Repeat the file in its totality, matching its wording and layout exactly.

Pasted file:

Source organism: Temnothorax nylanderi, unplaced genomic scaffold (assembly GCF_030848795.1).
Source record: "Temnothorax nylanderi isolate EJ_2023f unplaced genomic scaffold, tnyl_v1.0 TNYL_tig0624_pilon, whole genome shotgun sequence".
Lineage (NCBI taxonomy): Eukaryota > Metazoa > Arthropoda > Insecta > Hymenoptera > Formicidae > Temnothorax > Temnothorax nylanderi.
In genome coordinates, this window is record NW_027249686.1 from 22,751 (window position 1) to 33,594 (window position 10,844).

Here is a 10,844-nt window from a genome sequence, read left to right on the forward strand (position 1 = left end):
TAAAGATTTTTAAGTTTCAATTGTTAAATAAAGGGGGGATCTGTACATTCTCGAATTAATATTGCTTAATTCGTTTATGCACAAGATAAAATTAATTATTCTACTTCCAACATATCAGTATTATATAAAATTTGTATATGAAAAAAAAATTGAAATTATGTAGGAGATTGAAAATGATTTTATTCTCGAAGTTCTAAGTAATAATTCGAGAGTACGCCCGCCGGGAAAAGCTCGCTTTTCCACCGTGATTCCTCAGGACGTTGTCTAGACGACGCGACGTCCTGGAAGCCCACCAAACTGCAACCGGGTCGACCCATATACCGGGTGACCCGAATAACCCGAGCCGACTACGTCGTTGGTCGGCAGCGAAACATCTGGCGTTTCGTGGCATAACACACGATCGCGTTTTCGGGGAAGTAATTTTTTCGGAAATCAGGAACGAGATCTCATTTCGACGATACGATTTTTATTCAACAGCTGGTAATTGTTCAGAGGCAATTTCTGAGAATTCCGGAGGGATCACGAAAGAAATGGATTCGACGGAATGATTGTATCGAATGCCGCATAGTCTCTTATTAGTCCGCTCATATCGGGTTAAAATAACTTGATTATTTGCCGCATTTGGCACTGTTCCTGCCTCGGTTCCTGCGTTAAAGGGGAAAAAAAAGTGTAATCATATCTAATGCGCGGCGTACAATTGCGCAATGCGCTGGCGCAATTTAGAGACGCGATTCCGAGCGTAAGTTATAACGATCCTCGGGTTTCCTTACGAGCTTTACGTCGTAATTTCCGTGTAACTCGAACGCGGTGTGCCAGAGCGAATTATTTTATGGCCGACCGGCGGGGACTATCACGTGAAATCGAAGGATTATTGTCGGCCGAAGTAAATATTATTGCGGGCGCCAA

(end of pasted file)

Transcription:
Source organism: Temnothorax nylanderi, unplaced genomic scaffold (assembly GCF_030848795.1).
Source record: "Temnothorax nylanderi isolate EJ_2023f unplaced genomic scaffold, tnyl_v1.0 TNYL_tig0624_pilon, whole genome shotgun sequence".
Lineage (NCBI taxonomy): Eukaryota > Metazoa > Arthropoda > Insecta > Hymenoptera > Formicidae > Temnothorax > Temnothorax nylanderi.
In genome coordinates, this window is record NW_027249686.1 from 22,751 (window position 1) to 33,594 (window position 10,844).

Here is a 10,844-nt window from a genome sequence, read left to right on the forward strand (position 1 = left end):
TAAAGATTTTTAAGTTTCAATTGTTAAATAAAGGGGGGATCTGTACATTCTCGAATTAATATTGCTTAATTCGTTTATGCACAAGATAAAATTAATTATTCTACTTCCAACATATCAGTATTATATAAAATTTGTATATGAAAAAAAAATTGAAATTATGTAGGAGATTGAAAATGATTTTATTCTCGAAGTTCTAAGTAATAATTCGAGAGTACGCCCGCCGGGAAAAGCTCGCTTTTCCACCGTGATTCCTCAGGACGTTGTCTAGACGACGCGACGTCCTGGAAGCCCACCAAACTGCAACCGGGTCGACCCATATACCGGGTGACCCGAATAACCCGAGCCGACTACGTCGTTGGTCGGCAGCGAAACATCTGGCGTTTCGTGGCATAACACACGATCGCGTTTTCGGGGAAGTAATTTTTTCGGAAATCAGGAACGAGATCTCATTTCGACGATACGATTTTTATTCAACAGCTGGTAATTGTTCAGAGGCAATTTCTGAGAATTCCGGAGGGATCACGAAAGAAATGGATTCGACGGAATGATTGTATCGAATGCCGCATAGTCTCTTATTAGTCCGCTCATATCGGGTTAAAATAACTTGATTATTTGCCGCATTTGGCACTGTTCCTGCCTCGGTTCCTGCGTTAAAGGGGAAAAAAAAGTGTAATCATATCTAATGCGCGGCGTACAATTGCGCAATGCGCTGGCGCAATTTAGAGACGCGATTCCGAGCGTAAGTTATAACGATCCTCGGGTTTCCTTACGAGCTTTACGTCGTAATTTCCGTGTAACTCGAACGCGGTGTGCCAGAGCGAATTATTTTATGGCCGACCGGCGGGGACTATCACGTGAAATCGAAGGATTATTGTCGGCCGAAGTAAATATTATTGCGGGCGCCAA